Gone from my sight. That is all. She is just as large in mast and hull and spar as she was when she left my side and she is just as able to bear her load of living freight to her destined port.

Her diminished size is in me, not in her. And just at that moment when someone says: “There, she is gone,” there are other eyes watching her arrival and other voices ready to take up the glad shout,

“Here she comes.”

And that is dying.

Gifts from your mother…..
Write a letter to your mother and talk with her about the gifts she gave to you during her lifetime. You might consider:

What you treasured about her
What you admired in her
How did she enrich your emotional or spiritual life
What talents or interests did she spark or encourage in you
What are you most proud of in your mom
What traits of her would you like to have for yourself
In what ways are you like her

If you could choose one thing which embodies your mother’s essence, what would you choose to keep her close to you?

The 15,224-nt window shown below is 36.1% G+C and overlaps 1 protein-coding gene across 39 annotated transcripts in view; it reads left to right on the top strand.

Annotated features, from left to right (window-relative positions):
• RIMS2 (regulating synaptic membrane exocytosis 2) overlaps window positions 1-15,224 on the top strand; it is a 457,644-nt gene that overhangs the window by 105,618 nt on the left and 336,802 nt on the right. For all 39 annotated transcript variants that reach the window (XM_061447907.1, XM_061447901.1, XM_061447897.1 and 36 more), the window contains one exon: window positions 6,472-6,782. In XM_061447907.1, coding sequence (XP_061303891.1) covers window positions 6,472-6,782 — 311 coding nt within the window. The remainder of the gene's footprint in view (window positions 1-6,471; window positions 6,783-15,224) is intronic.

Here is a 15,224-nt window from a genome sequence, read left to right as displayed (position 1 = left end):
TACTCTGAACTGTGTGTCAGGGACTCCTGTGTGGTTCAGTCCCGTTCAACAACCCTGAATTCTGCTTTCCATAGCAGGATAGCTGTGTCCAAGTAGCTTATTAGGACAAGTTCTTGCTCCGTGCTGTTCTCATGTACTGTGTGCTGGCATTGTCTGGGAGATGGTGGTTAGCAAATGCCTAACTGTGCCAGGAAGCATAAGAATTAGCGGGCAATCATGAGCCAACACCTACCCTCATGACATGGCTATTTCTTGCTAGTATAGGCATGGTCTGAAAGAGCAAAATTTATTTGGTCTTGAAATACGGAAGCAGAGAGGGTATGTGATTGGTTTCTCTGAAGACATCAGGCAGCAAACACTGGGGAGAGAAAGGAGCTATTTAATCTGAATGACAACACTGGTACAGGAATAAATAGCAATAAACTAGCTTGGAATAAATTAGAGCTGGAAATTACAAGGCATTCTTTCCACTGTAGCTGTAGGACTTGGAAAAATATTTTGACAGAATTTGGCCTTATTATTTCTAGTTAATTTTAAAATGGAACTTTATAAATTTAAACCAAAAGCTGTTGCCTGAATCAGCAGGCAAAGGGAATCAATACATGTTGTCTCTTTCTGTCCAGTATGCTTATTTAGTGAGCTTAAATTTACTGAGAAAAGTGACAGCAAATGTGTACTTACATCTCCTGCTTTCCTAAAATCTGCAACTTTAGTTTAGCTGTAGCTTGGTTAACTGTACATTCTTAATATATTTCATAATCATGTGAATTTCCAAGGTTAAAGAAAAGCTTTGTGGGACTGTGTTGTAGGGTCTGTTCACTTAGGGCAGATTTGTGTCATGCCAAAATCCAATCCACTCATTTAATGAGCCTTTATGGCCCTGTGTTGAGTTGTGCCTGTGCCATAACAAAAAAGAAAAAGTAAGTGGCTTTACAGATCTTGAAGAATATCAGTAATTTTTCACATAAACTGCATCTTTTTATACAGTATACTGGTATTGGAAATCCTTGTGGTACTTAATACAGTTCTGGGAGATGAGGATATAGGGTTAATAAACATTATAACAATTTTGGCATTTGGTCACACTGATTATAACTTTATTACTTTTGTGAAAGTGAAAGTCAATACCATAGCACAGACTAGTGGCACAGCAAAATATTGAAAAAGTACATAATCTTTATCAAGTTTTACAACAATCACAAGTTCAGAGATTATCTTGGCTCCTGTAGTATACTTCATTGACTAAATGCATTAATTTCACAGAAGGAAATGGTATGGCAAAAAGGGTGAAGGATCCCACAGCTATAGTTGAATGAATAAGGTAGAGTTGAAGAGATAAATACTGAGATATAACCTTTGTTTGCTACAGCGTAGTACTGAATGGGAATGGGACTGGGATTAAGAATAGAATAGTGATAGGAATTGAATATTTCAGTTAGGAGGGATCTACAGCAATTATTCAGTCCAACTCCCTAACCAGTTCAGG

Who am I now?  What do I want?

What I want is my parents back.  But I’m not sure why (exactly).  I love them both deeply in very different ways, and relied on them to help me to see clearly what wasn’t/isn’t always so clear.  They loved me in a way that only a parent can love a child~and this I now understand as a parent.  I don’t need them the way I did when I was young.  I can make decisions and live my life without them.  But I want them.  I want their level heads, their courage to look me in the eye and disagree with me without ever feeling their love of me was in danger, I want to hear my name on their lips, I want to talk about ‘our family’ in the way Dad always did~ with Dad~ as if we had the secret to happy family, I want to see Mom’s love in her eyes and hear it in her voice, I want to get Oreos from their cookie jar, I want to ask questions and hear answers.  I want.